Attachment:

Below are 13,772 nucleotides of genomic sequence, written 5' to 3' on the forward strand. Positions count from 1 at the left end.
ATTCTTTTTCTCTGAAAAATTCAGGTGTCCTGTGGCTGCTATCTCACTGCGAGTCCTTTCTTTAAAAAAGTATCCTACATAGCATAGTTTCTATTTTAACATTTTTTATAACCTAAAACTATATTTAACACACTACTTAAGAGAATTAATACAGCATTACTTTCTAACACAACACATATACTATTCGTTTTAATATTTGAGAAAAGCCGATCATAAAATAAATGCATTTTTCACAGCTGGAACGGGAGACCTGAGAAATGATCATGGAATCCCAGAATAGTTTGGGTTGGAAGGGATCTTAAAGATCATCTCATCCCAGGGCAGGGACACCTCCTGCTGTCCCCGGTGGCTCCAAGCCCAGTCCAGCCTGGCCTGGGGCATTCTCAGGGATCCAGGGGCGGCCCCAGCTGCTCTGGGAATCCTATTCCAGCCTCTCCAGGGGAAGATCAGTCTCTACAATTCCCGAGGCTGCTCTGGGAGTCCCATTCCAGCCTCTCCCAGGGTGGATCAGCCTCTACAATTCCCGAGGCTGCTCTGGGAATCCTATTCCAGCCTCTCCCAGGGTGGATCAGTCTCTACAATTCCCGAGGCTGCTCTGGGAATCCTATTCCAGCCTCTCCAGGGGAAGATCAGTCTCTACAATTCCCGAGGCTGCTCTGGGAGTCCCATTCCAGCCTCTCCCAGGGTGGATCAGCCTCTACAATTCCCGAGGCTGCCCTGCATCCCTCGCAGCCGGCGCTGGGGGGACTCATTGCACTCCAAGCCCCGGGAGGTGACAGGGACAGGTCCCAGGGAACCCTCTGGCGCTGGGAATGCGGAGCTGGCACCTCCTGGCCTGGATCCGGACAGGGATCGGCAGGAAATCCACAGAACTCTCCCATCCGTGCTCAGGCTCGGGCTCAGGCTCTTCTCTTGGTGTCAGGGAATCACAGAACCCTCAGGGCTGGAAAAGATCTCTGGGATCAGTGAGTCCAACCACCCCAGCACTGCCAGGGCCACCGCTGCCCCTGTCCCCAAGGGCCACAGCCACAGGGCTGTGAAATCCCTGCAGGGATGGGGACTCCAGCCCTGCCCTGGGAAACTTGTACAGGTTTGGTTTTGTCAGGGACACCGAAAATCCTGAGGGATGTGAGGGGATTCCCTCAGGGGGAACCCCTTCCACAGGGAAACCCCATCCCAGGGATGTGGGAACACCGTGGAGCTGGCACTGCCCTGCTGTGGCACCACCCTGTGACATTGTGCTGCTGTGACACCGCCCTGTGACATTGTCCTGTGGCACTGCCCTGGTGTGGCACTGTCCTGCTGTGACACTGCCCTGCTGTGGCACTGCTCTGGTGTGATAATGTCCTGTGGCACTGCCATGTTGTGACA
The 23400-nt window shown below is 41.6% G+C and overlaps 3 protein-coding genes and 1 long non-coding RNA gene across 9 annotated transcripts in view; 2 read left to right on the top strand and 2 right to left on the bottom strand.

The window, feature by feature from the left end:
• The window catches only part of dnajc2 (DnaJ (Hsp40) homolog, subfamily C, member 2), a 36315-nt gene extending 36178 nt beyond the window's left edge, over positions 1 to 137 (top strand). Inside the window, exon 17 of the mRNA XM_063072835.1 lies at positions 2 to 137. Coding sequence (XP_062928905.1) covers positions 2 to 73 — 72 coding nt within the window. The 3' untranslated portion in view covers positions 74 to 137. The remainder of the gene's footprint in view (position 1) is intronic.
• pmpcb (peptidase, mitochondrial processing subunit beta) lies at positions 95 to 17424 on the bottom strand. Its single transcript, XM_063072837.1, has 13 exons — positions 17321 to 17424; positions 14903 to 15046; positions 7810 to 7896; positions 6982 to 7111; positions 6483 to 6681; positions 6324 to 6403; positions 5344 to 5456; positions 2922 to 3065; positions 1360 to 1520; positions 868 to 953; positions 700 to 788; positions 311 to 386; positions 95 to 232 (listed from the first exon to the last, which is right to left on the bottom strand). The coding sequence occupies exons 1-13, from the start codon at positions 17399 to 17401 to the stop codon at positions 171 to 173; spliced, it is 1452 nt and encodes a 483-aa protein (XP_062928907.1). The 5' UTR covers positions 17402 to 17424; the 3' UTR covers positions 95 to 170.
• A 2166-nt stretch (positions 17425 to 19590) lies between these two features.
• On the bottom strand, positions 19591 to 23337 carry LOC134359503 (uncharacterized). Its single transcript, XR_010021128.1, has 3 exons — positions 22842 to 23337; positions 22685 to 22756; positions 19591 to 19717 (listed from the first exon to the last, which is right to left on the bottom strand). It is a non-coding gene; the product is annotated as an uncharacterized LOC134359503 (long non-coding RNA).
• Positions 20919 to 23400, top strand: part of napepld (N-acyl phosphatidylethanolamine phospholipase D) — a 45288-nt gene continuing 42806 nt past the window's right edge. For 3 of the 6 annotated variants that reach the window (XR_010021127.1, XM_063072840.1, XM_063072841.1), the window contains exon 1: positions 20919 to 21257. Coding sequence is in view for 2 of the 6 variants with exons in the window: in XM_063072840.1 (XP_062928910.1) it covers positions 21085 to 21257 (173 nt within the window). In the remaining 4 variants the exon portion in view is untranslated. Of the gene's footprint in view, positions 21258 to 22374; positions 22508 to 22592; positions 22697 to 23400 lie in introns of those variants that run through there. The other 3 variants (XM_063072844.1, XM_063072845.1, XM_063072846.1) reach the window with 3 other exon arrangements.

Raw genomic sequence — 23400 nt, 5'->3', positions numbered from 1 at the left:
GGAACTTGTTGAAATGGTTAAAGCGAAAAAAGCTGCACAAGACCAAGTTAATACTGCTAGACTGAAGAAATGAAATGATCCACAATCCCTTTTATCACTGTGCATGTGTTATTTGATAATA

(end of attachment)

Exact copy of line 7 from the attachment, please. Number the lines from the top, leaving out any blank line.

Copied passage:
• A 2166-nt stretch (positions 17425 to 19590) lies between these two features.